Since companies can’t trust entities such as Amazon to remove unauthorized listings, self-advocacy is the most valuable tool. For starters, explore solutions that are tailored with the direct selling industry in mind and have a proven track record of eliminating all unauthorized sellers.
Companies can then explore legal avenues to augment technology initiatives. But pursuing a strictly legal or technological solution can be costly and ineffective. Companies desiring to be successful in cleaning up their unauthorized sales problems must take a proactive, multi-faceted approach.
- There will always be a small segment of customers who will buy on Amazon–the goal should be to fulfill those sales without driving additional sales to Amazon.
- Remove all unauthorized sellers from the platform.
- Ensure all listings are at Minimum Advertised Price (MAP) or above (otherwise customers will buy at the lowest price).
- Be transparent with your field about your efforts to reduce unauthorized sales and push sales back to them.
- Engage experts with a proven track record of helping companies with these issues.
What If We Give the Money Made Online Back to the Field?
In an effort to assuage the frustration of distributors, companies that implement a solution that effectively competes with their field may elect to pay a portion of online sales to distributors through a bonus pool in their compensation plan. However, this negatively impacts the opportunity to build successful downlines. Companies hoping to grow are likely to experience the exact opposite when deciding to officially sell on Amazon and other third-party selling sites.
Companies should enable their field associates to grow their businesses by removing all unauthorized sellers and pushing sales back to distributors, where they belong. This will win the day with the field—showing distributors that the company didn’t “give in” to Amazon, and instead fought with everything they had to protect their businesses.
In short, direct sales companies expend substantial resources to build brand awareness and develop quality products for distributors to sell. Unauthorized sellers can destroy a company’s field success, perception of quality, and even its overall reputation.
So, What Exactly Are Unauthorized Sellers?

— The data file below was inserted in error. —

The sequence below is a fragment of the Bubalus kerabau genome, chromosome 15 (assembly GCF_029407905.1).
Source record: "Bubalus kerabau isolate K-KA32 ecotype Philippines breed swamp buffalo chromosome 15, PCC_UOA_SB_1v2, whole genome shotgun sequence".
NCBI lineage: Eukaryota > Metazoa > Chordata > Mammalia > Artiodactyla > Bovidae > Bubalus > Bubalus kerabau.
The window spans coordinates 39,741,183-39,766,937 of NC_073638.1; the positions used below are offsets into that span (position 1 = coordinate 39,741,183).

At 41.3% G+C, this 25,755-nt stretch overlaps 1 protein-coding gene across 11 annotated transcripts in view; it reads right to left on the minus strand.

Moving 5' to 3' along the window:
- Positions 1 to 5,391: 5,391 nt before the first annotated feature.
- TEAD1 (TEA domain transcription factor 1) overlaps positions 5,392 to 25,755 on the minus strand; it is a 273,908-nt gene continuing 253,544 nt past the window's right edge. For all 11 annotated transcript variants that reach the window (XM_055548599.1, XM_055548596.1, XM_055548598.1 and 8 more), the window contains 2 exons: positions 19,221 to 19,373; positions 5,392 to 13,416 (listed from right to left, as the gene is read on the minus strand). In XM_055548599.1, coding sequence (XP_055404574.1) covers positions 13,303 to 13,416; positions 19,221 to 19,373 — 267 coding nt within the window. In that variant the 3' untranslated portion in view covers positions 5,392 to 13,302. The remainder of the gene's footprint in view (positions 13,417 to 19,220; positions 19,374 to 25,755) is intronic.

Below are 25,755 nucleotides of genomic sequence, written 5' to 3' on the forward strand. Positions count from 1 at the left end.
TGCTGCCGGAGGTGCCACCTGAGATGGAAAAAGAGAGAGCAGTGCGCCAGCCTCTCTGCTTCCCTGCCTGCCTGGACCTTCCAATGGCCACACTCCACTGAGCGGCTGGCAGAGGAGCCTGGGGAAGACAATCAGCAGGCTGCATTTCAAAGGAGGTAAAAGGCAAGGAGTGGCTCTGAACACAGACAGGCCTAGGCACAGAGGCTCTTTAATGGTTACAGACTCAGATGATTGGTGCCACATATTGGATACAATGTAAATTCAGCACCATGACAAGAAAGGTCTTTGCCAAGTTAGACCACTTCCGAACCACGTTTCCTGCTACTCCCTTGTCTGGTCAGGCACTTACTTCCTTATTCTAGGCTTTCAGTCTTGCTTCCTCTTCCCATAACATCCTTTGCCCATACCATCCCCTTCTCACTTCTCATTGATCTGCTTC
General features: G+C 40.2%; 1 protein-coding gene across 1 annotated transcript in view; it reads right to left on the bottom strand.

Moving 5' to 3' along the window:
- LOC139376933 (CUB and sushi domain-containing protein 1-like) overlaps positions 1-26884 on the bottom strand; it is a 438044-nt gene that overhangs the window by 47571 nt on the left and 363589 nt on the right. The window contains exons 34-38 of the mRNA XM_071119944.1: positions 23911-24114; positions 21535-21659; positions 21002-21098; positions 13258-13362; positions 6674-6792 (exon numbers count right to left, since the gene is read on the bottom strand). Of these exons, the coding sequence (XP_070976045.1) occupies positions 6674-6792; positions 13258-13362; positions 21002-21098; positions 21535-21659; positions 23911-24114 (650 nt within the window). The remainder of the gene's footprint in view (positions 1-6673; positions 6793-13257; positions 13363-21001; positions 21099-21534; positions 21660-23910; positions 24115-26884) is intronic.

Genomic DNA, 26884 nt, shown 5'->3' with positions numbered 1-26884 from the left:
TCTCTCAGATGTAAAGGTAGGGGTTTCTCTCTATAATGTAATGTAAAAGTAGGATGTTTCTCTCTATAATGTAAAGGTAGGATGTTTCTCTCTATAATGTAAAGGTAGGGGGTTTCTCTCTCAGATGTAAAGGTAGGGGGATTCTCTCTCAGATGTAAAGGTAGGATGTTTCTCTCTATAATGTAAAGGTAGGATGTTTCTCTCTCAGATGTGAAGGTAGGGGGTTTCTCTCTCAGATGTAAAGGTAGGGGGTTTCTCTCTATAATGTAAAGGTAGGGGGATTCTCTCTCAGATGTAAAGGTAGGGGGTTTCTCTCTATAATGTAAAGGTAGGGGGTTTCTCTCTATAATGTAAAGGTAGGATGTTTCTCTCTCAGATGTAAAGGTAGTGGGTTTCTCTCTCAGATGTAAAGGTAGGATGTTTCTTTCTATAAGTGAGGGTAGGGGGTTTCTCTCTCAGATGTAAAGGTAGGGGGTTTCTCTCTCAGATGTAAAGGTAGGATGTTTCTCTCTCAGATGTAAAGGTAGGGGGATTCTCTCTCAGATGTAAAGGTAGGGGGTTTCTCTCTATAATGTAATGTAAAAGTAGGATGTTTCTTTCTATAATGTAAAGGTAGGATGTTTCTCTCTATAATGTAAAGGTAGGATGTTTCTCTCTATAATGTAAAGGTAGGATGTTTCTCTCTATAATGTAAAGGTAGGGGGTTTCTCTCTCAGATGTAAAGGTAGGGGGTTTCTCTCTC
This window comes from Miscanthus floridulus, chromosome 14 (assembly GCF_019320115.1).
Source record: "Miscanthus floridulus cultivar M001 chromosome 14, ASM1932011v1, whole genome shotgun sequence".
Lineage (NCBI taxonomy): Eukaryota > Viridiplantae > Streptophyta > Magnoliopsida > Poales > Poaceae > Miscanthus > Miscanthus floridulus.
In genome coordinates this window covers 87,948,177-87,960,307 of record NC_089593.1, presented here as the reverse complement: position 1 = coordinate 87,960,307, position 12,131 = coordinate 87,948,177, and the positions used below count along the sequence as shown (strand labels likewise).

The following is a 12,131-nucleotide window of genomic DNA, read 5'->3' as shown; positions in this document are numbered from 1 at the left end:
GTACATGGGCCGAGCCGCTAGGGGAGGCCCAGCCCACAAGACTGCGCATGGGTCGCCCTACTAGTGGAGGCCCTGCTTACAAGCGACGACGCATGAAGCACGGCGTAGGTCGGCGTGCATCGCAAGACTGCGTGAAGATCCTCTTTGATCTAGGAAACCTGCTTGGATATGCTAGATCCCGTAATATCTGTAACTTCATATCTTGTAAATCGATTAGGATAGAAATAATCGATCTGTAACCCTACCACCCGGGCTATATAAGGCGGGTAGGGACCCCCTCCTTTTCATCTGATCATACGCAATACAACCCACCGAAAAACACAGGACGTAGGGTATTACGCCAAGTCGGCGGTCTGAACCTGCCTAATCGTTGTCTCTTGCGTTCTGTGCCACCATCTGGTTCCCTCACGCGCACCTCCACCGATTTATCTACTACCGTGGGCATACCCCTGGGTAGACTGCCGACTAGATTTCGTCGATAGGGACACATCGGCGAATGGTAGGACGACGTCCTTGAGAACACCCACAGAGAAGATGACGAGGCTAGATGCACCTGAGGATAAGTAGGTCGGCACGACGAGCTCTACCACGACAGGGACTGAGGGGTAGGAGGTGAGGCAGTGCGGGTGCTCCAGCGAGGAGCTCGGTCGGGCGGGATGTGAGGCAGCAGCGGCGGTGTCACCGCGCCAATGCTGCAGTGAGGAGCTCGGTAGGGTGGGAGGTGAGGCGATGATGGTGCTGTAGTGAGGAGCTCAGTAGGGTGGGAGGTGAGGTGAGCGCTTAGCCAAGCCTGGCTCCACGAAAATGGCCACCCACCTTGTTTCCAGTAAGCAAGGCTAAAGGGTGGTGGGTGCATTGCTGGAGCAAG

An unauthorized seller is any third party that is not associated with your company and resells your products without your permission. This could be an individual, a former distributor, a group of sellers, or even an entire business. And it’s easy for them to maintain some level of anonymity, at least on the consumer-facing side of online marketplaces. The selling often takes place on Amazon, which does not discriminate between official and unofficial sellers of products. Its algorithm searches the entire database for the “best deal” to advertise to shoppers, often leading potential buyers directly into the arms of the unauthorized seller. Selling on Amazon in the U.S. does require users to meet some basic guidelines and provide information such as Tax ID and State Tax ID. However, Amazon does not generally prioritize filtering unauthorized sellers out of the equation. It’s somewhat of a free-for-all, which is the perfect way for these sellers to make a payday off of your product.
Why Are Unauthorized Sellers Risky to Your Field?
There are two main ways in which these types of sellers can harm your business. Part of the reason these sellers are so prolific is because the asking price for the product is often marked lower than your company’s MAP, which means that the “Buy Box”—the box denoting Amazon’s highest-rated item in the search category—could go to the unauthorized listing.
Being that a high percentage of shoppers look for the “Buy Box” when deciding between two sellers, this is a big deal. Not only are they usurping customers from you, but they’re also lowering the price of your product, which further deters potential buyers from your official listing, and at the same time hurts the sales efforts of your entire field and thus your bottom line.
Secondly, the unauthorized sellers are the ones responsible for the quality of product they are reselling, which is often below quality standards put in place by your company. It is not proactive for your brand to sit back while someone else sells your products at a lower price point and a lower standard of quality. This can lead to negative reviews and a negative brand image that results in a drop in customer loyalty/support and consumer trust.
In the end, you could experience damage to your online reputation and pricing integrity, hurt your overall business, and negatively impact your field’s ability to enroll and sell.
Travis Wilson is Director of Momentum Factor.